[EDITOR’S NOTE: Press Play presents “Should Win,” a series of video essays advocating winners in seven Academy Awards categories: supporting actor and actress, best actor and actress, best director and best picture. These are consensus choices hashed out by a pool of Press Play contributors. We’ll roll out the rest of the series between now and Friday. Follow along HERE as Press Play picks the rest of the categories including Best Picture, Best Director, Best Actress, Best Supporting Actress, Best Supporting Actor and Best Documentary. Important notice: Press Play is aware that our videos can not be played on Apple mobile devices. We are, therefore, making this and every video in this series available on Vimeo for these Press Play readers. If you own an Apple mobile device, click here.]
Brad Pitt is one of the biggest movie stars in the world. But he is also a fantastic actor. His phenomenal range has allowed him to play delirious and zany, as in Twelve Monkeys, but also understated and restrained, as in The Curious Case of Benjamin Button. Those films brought Pitt a Best supporting actor and a best leading actor Oscar nomination respectively, but both times, he went back home empty-handed. This year, Pitt is once again nominated as best actor in a leading role Academy Award for his performance in Bennett Miller’s Moneyball. Press Play believes that he deserves the Oscar, and, in this video essay, we will tell you why.
In Moneyball, Brad Pitt plays Billy Beane, the legendary general manager of the Oakland A’s, who reinvented the way baseball players were hired during the 2002 season. There is real mystery to Pitt’s take on Billy Beane. He loves the game, but knows the game is changing. He knows he has to get wins in order to keep his job, and is more than willing to modernize for that reason. But he also knows there is something you can’t calculate about the game of baseball. The scenes of Pitt driving to work or sitting in the locker room show a man who is constantly trying to figure out the odds and knowing deep down that there are some things you can’t figure out.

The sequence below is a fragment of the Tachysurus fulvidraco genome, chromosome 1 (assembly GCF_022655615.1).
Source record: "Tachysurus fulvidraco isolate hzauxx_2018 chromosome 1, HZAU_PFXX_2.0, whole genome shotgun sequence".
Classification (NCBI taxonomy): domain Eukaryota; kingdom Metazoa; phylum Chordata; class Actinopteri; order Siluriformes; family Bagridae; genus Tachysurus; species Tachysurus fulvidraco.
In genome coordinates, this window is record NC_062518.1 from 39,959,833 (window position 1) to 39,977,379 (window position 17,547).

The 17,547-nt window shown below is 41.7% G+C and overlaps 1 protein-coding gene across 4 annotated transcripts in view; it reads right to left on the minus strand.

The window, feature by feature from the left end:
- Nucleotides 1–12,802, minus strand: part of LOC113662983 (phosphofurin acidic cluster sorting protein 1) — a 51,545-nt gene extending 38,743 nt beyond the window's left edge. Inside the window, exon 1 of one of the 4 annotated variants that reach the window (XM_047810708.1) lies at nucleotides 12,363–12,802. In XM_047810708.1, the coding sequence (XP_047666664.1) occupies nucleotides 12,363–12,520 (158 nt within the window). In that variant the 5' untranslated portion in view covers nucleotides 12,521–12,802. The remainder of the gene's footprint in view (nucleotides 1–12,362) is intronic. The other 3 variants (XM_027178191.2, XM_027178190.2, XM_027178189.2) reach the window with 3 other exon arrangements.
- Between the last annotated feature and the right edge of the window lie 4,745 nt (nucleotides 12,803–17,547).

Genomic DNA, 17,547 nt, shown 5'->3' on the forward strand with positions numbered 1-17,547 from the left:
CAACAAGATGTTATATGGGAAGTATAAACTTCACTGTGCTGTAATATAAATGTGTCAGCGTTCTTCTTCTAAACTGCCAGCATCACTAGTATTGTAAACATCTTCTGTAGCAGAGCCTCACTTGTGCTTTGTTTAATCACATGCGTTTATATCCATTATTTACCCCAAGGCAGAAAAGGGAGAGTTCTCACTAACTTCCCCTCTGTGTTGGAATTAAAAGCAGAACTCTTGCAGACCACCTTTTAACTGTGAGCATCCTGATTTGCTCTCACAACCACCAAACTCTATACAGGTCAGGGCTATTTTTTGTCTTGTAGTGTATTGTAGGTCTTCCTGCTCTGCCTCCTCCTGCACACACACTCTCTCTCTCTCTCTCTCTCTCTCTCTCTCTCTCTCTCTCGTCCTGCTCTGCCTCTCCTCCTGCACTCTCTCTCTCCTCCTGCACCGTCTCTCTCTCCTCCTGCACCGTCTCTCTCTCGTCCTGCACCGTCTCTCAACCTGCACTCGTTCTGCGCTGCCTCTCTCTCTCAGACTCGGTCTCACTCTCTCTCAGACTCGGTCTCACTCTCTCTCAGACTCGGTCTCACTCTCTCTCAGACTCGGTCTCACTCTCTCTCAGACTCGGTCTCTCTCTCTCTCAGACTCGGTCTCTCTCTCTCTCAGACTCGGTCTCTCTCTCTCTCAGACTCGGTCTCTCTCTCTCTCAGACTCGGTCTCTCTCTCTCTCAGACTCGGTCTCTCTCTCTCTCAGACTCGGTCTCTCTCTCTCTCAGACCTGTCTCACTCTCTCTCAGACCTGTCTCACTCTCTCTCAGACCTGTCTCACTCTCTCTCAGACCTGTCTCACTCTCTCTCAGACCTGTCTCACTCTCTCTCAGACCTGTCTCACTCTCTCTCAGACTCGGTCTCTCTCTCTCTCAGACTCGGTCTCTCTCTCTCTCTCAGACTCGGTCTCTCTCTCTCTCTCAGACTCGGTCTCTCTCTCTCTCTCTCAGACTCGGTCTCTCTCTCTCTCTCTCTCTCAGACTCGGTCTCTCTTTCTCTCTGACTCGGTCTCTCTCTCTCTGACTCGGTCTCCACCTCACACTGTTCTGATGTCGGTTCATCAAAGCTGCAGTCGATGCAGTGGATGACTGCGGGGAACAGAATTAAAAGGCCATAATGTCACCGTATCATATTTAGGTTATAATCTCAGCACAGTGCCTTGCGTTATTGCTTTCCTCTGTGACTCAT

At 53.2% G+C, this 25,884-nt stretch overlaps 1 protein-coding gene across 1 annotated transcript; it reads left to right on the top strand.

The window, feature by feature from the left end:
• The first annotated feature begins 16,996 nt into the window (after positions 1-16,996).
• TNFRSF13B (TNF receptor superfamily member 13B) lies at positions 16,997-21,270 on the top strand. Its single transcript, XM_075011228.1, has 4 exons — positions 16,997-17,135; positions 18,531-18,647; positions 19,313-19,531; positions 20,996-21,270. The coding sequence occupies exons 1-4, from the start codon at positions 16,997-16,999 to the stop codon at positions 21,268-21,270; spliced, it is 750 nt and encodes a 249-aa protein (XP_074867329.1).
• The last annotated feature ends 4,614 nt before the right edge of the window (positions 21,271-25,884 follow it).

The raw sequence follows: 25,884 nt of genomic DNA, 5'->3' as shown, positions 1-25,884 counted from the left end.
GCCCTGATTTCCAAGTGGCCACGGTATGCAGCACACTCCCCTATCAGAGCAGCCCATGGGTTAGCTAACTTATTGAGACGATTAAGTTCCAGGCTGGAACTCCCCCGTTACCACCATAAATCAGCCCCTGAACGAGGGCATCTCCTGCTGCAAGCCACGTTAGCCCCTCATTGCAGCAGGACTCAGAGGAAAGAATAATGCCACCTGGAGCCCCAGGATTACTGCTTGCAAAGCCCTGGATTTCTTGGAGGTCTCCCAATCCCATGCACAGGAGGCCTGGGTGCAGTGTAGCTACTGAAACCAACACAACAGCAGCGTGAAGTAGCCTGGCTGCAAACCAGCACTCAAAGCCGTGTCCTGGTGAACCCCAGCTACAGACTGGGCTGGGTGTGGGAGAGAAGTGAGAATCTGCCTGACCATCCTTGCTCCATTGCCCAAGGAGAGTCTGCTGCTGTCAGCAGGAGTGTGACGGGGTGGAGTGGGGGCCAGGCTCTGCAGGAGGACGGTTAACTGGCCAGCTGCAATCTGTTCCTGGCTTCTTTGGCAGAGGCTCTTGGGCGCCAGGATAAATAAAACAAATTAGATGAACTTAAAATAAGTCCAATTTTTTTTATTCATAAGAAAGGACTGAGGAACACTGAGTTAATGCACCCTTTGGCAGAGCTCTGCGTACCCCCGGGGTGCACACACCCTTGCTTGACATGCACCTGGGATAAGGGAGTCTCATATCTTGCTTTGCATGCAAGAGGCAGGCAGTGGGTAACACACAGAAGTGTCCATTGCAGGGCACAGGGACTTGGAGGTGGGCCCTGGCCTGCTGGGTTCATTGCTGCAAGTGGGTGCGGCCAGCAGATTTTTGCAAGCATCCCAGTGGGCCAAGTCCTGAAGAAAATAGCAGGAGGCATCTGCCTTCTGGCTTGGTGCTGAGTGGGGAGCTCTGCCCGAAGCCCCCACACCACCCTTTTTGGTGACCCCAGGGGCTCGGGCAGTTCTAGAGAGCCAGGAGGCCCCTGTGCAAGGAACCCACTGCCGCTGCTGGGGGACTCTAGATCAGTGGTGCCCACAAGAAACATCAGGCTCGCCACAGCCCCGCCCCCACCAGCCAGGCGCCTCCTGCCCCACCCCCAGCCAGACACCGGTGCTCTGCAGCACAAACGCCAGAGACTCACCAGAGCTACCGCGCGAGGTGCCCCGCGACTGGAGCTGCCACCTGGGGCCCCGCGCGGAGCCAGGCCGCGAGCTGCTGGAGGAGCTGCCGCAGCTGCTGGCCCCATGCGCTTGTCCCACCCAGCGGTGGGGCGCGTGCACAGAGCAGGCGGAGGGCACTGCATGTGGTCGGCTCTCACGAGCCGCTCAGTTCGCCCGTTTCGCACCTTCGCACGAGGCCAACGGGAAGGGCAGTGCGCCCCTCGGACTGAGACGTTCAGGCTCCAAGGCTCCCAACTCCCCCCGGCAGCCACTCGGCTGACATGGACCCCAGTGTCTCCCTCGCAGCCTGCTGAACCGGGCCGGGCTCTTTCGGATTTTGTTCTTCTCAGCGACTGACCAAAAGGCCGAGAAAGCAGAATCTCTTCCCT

Brad Pitt’s performance is an almost old-fashioned, movie star one. In another universe, one could imagine Jimmy Stewart or Cary Grant taking the part. He brings to the role an assured quality on overzealous, yet understated, lust for ultimate success that was forged in the fires of years and years of failure. He’s charming and cheeky and funny, and very good looking (despite the hideous early naughties’ haircut and lumbering fashion sense). Pitt brings a subtle comedic take to what could have been a rather boring central role; his various dealings with other managers, his scouts and players, betray genius-level timing and mimicry.
Pitt plays him as a nexus of frustration: he never made the big time, so he tries to make up for that lost opportunity. He is clever, though: he knows that he is unable to see the forest for the trees as evidenced in the final conversation with Peter Brand, a composite character played by Jonah Hill; as well as the earlier exchange with his precocious daughter, but that’s what obsessive-compulsive people are like. They know what they’re doing is irrational, but they have to keep doing it.
Ali Arikan is the chief film critic of Dipnot TV, a Turkish news portal and iPad magazine, and one of Roger Ebert’s Far-Flung Correspondents. Ali is also a regular contributor to The House Next Door, Slant Magazine’s official blog. Ken Cancelosi is writer/photographer living in Dallas, Texas.